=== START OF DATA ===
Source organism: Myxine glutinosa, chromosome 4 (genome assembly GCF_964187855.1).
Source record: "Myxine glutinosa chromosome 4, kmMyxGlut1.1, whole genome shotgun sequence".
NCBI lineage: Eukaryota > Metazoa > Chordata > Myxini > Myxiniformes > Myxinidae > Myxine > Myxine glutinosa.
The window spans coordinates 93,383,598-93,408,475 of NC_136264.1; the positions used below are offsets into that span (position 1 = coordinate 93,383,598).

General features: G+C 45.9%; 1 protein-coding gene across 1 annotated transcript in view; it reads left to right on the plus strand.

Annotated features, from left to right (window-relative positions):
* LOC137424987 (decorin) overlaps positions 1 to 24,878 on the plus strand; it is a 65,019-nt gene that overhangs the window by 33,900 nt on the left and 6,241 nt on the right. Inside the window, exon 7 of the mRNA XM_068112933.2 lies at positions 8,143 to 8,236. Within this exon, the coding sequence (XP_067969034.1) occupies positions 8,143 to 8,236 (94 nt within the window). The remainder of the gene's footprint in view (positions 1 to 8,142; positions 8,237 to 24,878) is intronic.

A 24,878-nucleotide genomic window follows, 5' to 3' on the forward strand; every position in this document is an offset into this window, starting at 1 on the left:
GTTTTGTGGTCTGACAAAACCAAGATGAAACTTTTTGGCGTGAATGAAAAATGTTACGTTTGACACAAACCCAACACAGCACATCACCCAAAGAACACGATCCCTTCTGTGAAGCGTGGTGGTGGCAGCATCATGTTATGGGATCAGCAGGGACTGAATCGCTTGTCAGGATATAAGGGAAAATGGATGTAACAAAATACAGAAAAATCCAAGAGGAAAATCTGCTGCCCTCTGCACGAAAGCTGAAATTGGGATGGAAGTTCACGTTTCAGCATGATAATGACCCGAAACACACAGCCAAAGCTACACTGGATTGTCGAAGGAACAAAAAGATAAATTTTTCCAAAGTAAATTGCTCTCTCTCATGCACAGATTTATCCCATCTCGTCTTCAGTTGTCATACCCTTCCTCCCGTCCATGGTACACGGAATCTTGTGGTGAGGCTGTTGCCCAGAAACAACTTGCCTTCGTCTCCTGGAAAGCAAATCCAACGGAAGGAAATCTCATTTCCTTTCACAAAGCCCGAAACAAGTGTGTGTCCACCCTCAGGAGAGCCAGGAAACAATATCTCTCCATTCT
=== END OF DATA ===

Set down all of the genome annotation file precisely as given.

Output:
Source organism: Myxine glutinosa, chromosome 4 (genome assembly GCF_964187855.1).
Source record: "Myxine glutinosa chromosome 4, kmMyxGlut1.1, whole genome shotgun sequence".
NCBI lineage: Eukaryota > Metazoa > Chordata > Myxini > Myxiniformes > Myxinidae > Myxine > Myxine glutinosa.
The window spans coordinates 93,383,598-93,408,475 of NC_136264.1; the positions used below are offsets into that span (position 1 = coordinate 93,383,598).

General features: G+C 45.9%; 1 protein-coding gene across 1 annotated transcript in view; it reads left to right on the plus strand.

Annotated features, from left to right (window-relative positions):
* LOC137424987 (decorin) overlaps positions 1 to 24,878 on the plus strand; it is a 65,019-nt gene that overhangs the window by 33,900 nt on the left and 6,241 nt on the right. Inside the window, exon 7 of the mRNA XM_068112933.2 lies at positions 8,143 to 8,236. Within this exon, the coding sequence (XP_067969034.1) occupies positions 8,143 to 8,236 (94 nt within the window). The remainder of the gene's footprint in view (positions 1 to 8,142; positions 8,237 to 24,878) is intronic.

A 24,878-nucleotide genomic window follows, 5' to 3' on the forward strand; every position in this document is an offset into this window, starting at 1 on the left:
GTTTTGTGGTCTGACAAAACCAAGATGAAACTTTTTGGCGTGAATGAAAAATGTTACGTTTGACACAAACCCAACACAGCACATCACCCAAAGAACACGATCCCTTCTGTGAAGCGTGGTGGTGGCAGCATCATGTTATGGGATCAGCAGGGACTGAATCGCTTGTCAGGATATAAGGGAAAATGGATGTAACAAAATACAGAAAAATCCAAGAGGAAAATCTGCTGCCCTCTGCACGAAAGCTGAAATTGGGATGGAAGTTCACGTTTCAGCATGATAATGACCCGAAACACACAGCCAAAGCTACACTGGATTGTCGAAGGAACAAAAAGATAAATTTTTCCAAAGTAAATTGCTCTCTCTCATGCACAGATTTATCCCATCTCGTCTTCAGTTGTCATACCCTTCCTCCCGTCCATGGTACACGGAATCTTGTGGTGAGGCTGTTGCCCAGAAACAACTTGCCTTCGTCTCCTGGAAAGCAAATCCAACGGAAGGAAATCTCATTTCCTTTCACAAAGCCCGAAACAAGTGTGTGTCCACCCTCAGGAGAGCCAGGAAACAATATCTCTCCATTCT